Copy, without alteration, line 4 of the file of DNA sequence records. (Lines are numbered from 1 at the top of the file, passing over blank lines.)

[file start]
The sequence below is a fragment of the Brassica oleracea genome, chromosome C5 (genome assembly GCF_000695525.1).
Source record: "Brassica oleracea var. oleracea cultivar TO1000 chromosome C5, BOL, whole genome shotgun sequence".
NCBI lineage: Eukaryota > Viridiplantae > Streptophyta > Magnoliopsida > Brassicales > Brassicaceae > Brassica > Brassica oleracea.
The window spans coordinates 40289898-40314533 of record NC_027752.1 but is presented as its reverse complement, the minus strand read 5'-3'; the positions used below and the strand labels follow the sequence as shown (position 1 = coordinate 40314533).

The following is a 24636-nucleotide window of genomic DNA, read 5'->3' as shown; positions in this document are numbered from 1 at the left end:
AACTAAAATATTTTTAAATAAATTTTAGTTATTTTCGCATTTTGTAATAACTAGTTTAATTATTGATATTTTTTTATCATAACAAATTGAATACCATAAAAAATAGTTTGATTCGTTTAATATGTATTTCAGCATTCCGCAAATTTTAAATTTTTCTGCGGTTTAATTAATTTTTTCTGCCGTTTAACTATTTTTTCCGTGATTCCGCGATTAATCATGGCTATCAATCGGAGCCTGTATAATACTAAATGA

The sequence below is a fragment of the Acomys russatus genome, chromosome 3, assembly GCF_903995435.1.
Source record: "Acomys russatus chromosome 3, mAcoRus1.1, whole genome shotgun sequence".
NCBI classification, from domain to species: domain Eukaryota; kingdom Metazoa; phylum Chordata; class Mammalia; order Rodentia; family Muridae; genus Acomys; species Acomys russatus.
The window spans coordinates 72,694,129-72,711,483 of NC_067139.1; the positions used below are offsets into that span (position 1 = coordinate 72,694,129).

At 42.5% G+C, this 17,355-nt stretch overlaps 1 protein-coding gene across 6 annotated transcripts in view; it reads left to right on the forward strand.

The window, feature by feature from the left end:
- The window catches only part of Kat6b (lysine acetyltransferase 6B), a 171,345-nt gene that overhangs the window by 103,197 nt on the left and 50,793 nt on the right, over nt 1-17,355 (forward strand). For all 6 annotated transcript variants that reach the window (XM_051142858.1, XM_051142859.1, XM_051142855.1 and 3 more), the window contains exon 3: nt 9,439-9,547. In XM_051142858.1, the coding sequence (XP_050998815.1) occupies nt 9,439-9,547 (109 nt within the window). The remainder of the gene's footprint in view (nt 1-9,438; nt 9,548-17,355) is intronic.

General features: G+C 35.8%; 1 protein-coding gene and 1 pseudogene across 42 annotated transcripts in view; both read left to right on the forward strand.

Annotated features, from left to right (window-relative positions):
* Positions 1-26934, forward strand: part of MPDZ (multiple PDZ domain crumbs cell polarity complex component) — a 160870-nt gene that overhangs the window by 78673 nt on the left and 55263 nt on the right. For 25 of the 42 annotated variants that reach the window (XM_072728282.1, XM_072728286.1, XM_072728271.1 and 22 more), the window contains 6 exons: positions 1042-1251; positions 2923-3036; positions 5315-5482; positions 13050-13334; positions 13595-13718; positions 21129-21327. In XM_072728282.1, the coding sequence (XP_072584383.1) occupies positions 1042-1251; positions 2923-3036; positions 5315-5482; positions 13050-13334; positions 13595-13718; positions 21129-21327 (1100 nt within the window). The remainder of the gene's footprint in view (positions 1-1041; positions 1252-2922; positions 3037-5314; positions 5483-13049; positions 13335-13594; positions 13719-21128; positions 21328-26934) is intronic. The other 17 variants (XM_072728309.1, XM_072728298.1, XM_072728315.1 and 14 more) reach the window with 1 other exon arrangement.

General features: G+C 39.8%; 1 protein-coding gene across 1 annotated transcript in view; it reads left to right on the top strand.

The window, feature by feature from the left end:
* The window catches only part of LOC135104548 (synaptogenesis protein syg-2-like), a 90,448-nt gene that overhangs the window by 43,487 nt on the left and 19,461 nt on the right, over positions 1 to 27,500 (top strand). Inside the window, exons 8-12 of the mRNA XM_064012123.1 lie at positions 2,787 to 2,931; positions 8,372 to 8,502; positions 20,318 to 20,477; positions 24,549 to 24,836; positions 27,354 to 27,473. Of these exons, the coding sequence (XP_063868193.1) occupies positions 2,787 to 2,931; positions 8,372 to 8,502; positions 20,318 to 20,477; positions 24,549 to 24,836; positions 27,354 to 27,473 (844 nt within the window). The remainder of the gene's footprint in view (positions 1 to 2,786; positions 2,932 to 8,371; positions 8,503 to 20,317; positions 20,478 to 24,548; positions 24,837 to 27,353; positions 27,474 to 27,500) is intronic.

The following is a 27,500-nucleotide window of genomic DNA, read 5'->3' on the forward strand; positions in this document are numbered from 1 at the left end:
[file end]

The window spans coordinates 40289898-40314533 of record NC_027752.1 but is presented as its reverse complement, the minus strand read 5'-3'; the positions used below and the strand labels follow the sequence as shown (position 1 = coordinate 40314533).